Please note that during the current Covid-19 crisis we are requesting that residents refrain from burning garden waste / having bonfires as the effect of bonfire smoke can exacerbate pre-existing respiratory conditions and worsen the impact of Covid-19. People self-isolating will not be able to avoid the smoke.
Dundee City Council is made up of a network of 21 Smoke Control Areas, however this does not mean that bonfires are banned in Dundee. The term 'Smoke Control Area' relates to the emission of smoke from the chimney of a building only. There are also no Local Laws in Dundee that prevent bonfires from certain times of the day or week. Whilst not illegal to have a garden bonfire, an inconsiderately burnt and smoky garden bonfire may well cause a statutory nuisance in regards to the Environmental Protection Act 1990. Burning waste can prevent people from enjoying their gardens, opening windows or hanging out washing. The smoke and fumes created also affect air quality and can be damaging to health in the longer term.
If you are bothered by smoke, you may wish to approach your neighbour first and try to resolve the problem amicably – they may not be aware that their actions are causing you concern. If this fails, contact Neighbourhood Services on the details provided below and they will investigate and take appropriate action. You can also report smoke complaints by completing the online report form.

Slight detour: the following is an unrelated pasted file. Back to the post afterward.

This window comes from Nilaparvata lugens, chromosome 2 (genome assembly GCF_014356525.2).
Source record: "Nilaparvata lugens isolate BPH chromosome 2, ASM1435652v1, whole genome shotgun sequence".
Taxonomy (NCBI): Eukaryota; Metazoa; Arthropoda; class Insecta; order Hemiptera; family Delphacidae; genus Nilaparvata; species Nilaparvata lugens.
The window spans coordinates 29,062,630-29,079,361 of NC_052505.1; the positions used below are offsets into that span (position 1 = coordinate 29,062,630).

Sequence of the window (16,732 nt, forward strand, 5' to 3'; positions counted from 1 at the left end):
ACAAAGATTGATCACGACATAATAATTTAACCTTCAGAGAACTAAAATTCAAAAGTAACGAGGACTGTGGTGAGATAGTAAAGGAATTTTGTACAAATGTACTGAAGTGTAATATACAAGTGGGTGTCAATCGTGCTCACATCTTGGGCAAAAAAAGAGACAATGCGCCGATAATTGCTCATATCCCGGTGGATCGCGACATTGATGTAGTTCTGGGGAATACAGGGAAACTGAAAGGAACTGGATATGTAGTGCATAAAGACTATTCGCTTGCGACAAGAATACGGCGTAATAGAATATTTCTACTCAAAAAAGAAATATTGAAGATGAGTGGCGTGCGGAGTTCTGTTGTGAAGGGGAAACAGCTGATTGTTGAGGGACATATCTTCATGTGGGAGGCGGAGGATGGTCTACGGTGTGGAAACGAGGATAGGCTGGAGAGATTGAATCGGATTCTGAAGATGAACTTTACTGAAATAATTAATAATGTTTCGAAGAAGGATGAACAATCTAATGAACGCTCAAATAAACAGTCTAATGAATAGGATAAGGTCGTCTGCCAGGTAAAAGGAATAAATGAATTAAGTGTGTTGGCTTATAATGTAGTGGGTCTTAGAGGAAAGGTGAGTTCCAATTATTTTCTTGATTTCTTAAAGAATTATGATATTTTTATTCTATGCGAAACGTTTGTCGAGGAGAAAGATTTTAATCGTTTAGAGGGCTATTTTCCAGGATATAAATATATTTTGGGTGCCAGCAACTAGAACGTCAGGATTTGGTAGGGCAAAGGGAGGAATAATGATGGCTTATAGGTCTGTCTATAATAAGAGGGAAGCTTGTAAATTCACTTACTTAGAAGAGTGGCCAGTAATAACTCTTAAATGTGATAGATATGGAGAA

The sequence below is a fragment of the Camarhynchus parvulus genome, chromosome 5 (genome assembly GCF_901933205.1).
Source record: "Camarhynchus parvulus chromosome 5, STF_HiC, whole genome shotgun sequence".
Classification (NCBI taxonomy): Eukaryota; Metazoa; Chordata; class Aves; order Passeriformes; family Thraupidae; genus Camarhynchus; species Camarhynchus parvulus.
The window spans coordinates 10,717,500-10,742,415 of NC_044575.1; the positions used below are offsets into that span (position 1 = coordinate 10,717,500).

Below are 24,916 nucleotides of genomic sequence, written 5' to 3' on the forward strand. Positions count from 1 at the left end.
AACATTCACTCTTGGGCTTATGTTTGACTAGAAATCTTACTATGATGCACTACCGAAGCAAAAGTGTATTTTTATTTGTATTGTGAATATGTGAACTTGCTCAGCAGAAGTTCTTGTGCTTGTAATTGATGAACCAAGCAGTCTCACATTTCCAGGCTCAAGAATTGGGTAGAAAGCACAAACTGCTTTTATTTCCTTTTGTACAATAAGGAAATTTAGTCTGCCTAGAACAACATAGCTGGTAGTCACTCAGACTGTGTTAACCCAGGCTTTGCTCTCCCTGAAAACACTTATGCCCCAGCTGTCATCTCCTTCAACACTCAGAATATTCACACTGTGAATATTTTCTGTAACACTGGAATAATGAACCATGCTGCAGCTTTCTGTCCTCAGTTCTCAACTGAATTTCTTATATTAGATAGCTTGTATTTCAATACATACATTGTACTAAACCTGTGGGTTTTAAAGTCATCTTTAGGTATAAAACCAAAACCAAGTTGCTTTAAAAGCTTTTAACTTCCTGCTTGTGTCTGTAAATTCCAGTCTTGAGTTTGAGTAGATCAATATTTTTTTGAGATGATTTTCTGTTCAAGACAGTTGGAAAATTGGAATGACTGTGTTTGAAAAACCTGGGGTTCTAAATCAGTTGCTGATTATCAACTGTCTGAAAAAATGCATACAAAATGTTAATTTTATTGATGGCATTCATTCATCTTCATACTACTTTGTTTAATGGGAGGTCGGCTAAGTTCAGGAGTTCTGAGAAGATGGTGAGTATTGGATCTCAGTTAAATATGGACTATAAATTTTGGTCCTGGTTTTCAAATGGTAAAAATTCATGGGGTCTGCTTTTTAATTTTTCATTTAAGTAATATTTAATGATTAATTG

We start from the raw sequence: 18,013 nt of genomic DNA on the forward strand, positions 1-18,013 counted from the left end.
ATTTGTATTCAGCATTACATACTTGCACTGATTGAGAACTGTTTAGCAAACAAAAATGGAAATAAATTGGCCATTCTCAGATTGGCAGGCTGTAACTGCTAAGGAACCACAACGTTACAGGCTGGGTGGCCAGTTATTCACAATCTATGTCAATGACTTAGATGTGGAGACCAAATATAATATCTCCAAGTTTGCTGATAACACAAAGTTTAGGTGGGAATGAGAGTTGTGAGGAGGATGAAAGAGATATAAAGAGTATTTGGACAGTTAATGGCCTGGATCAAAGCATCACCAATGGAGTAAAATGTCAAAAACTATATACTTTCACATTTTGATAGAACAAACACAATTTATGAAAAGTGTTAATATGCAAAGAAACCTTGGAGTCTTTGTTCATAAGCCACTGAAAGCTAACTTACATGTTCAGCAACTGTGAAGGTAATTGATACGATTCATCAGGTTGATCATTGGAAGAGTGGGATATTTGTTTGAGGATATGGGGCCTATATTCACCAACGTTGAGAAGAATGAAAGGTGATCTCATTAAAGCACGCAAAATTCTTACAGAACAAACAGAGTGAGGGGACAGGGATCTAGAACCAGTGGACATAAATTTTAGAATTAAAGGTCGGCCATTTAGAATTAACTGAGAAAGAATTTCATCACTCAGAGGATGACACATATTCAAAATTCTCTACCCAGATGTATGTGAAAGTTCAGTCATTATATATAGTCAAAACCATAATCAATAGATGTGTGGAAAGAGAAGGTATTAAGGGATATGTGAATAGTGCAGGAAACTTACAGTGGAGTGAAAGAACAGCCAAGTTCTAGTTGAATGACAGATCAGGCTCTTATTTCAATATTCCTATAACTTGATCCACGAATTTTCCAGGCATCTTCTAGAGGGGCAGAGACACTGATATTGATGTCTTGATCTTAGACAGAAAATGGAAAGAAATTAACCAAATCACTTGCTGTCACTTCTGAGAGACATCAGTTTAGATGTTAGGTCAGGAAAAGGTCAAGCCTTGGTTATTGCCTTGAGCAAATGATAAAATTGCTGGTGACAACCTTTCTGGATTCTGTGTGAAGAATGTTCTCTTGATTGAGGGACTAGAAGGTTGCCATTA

There are alternatives to burning your garden waste and the Council recommends wherever possible that garden waste is taken to one of our Recycling Centres for composting and recycling. Alternatively, the Council offers a kerbside garden waste (brown) bin collection service. Further details on brown bins and how to order a brown bin can be found on the Brown Bin Garden Waste Collection pages of our website.
If you are to have a bonfire, be considerate and speak to your neighbours. If you warn them you are going to have a bonfire they are less likely to be annoyed - particularly if you give them a chance to bring their washing in and close their windows. Having a bonfire on a still summer’s day can be a problem as the smoke tends to linger. This is also the time your neighbours want to be outside enjoying their own gardens. Similarly, if the wind would blow smoke directly into your neighbour's house and garden, this is not a good day to light your bonfire.
IMPORTANT: Never leave a fire unattended. If you must leave it, douse the fire with water and make sure it is out before you leave.
Smoke from bonfires on non-domestic properties, such as scrap yards and construction / demolition sites, are generally controlled by the Scottish Environmental Protection Agency.
Tel: 01382 433710